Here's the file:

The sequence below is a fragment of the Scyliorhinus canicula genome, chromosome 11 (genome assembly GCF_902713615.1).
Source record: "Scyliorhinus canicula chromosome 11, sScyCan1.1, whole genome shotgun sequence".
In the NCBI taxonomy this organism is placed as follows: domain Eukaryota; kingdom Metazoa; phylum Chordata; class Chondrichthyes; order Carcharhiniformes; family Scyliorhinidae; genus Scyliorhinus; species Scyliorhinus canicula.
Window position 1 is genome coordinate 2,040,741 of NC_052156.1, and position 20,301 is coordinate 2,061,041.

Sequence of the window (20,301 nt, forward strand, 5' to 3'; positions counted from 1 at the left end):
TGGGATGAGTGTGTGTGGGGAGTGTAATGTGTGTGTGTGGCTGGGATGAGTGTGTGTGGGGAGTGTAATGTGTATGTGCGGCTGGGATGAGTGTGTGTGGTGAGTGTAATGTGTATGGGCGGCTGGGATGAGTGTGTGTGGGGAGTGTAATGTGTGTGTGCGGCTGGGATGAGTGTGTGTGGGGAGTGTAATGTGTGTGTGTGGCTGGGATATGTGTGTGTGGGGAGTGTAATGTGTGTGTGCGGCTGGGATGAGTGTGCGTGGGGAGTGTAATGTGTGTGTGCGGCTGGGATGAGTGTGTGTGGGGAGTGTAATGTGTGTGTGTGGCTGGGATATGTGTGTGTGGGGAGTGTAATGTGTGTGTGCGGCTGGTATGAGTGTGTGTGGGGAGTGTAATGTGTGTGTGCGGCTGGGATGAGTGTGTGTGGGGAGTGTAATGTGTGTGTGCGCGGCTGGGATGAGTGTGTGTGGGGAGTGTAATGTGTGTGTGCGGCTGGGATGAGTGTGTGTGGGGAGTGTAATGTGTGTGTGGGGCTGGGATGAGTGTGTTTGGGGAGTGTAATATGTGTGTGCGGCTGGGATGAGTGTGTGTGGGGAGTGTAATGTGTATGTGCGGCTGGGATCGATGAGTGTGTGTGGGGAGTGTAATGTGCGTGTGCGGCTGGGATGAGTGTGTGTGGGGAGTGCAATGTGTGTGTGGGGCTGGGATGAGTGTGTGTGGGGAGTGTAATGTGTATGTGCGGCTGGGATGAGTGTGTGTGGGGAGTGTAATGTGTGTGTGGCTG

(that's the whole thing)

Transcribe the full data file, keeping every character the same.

The sequence below is a fragment of the Scyliorhinus canicula genome, chromosome 11 (genome assembly GCF_902713615.1).
Source record: "Scyliorhinus canicula chromosome 11, sScyCan1.1, whole genome shotgun sequence".
In the NCBI taxonomy this organism is placed as follows: domain Eukaryota; kingdom Metazoa; phylum Chordata; class Chondrichthyes; order Carcharhiniformes; family Scyliorhinidae; genus Scyliorhinus; species Scyliorhinus canicula.
Window position 1 is genome coordinate 2,040,741 of NC_052156.1, and position 20,301 is coordinate 2,061,041.

Sequence of the window (20,301 nt, forward strand, 5' to 3'; positions counted from 1 at the left end):
TGGGATGAGTGTGTGTGGGGAGTGTAATGTGTGTGTGTGGCTGGGATGAGTGTGTGTGGGGAGTGTAATGTGTATGTGCGGCTGGGATGAGTGTGTGTGGTGAGTGTAATGTGTATGGGCGGCTGGGATGAGTGTGTGTGGGGAGTGTAATGTGTGTGTGCGGCTGGGATGAGTGTGTGTGGGGAGTGTAATGTGTGTGTGTGGCTGGGATATGTGTGTGTGGGGAGTGTAATGTGTGTGTGCGGCTGGGATGAGTGTGCGTGGGGAGTGTAATGTGTGTGTGCGGCTGGGATGAGTGTGTGTGGGGAGTGTAATGTGTGTGTGTGGCTGGGATATGTGTGTGTGGGGAGTGTAATGTGTGTGTGCGGCTGGTATGAGTGTGTGTGGGGAGTGTAATGTGTGTGTGCGGCTGGGATGAGTGTGTGTGGGGAGTGTAATGTGTGTGTGCGCGGCTGGGATGAGTGTGTGTGGGGAGTGTAATGTGTGTGTGCGGCTGGGATGAGTGTGTGTGGGGAGTGTAATGTGTGTGTGGGGCTGGGATGAGTGTGTTTGGGGAGTGTAATATGTGTGTGCGGCTGGGATGAGTGTGTGTGGGGAGTGTAATGTGTATGTGCGGCTGGGATCGATGAGTGTGTGTGGGGAGTGTAATGTGCGTGTGCGGCTGGGATGAGTGTGTGTGGGGAGTGCAATGTGTGTGTGGGGCTGGGATGAGTGTGTGTGGGGAGTGTAATGTGTATGTGCGGCTGGGATGAGTGTGTGTGGGGAGTGTAATGTGTGTGTGGCTG